MS Curves: A Tool to Calculate MS Severity

We have all heard time after time that MS is an unpredictable disease and that it is impossible to say with any certainty what will happen to people as they live with this disease. However, although I agree that it is difficult to say exactly what will happen to an individual with MS, what if there was data on what has happened to lots and lots of people with MS? From that, one could build a model of what was likelyto happen to individuals living with MS. 

The MSBase registry is a very large international database containing information about almost 20,000 people living with MS from different countries (to see how many individuals from each country are represented, click here: Patient Enrollment by Country). It is intended to be used by individuals and research centers conducting observational research on people with MS. However, a new online tool has been developed that we can all use.
 
Called the MS Severity Rank Calculator, this tool allows comparison of an individual's disease severity (as measured by the Expanded Disability Severity Scale, or EDSS) to people who have had MS for the same amount of time. The data in the MSBase registry is updated regularly, so it will reflect the changes in MS disease course over time due to improved diagnostics and uptake of disease-modifying therapy.
 
You can enter your EDSS scores (or estimated EDSS) at different points after diagnosis and see where you are in terms of disability in relation to other people with MS. In addition, you will be able to see your trajectory of relative disease progression over time, allowing you to have a visual estimate of the course your MS is likely to take.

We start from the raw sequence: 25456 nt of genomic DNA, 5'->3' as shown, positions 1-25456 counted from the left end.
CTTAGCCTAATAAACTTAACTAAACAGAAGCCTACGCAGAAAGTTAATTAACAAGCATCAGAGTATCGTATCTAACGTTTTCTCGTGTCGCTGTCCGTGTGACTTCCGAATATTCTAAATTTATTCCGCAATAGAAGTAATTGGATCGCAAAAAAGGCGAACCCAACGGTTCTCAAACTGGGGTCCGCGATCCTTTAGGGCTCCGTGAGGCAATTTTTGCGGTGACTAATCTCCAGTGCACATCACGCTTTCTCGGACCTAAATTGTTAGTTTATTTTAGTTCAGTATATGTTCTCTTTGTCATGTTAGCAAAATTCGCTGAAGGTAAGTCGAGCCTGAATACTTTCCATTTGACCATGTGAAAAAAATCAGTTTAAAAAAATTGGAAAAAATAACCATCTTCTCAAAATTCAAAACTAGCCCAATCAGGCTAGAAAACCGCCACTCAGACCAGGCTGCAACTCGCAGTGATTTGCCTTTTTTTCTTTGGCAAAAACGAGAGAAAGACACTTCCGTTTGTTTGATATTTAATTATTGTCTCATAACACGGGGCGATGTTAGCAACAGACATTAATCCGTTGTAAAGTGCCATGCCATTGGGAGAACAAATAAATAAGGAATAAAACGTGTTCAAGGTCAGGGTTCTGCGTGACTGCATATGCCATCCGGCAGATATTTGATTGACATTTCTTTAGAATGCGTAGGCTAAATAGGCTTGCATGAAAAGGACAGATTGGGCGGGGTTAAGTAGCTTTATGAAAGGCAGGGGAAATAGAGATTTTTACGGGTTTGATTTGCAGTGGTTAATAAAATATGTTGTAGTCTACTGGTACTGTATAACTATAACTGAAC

Check it out by clicking here: MS Severity Rank Calculator.
 
I was fortunate enough to meet one of the creators of MS Base, Helmut Butzkeuven of Australia. I complimented him on the creation and ease of use of the MS Severity Rank Calculator. I ended by saying, "Wow, if I had that much data at my disposal, I would play with it all day." Without missing a beat, Dr. Butzkeuven replied, "We do."
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Julie

Julie Stachowiak, PhD

Julie is the author of the Multiple Sclerosis Manifesto, the winner of the 2009 ForeWord Book of the Year Award in the Health Category. She is an epidemiologist who is also a person living with MS, Julie has an in-depth understanding about current research and scientific developments around MS. She also has first-hand knowledge of the frustrations and anxiety surrounding the disease, as she had MS for at least 15 years before receiving a diagnosis in 2003 and has had several relapses since her diagnosis.

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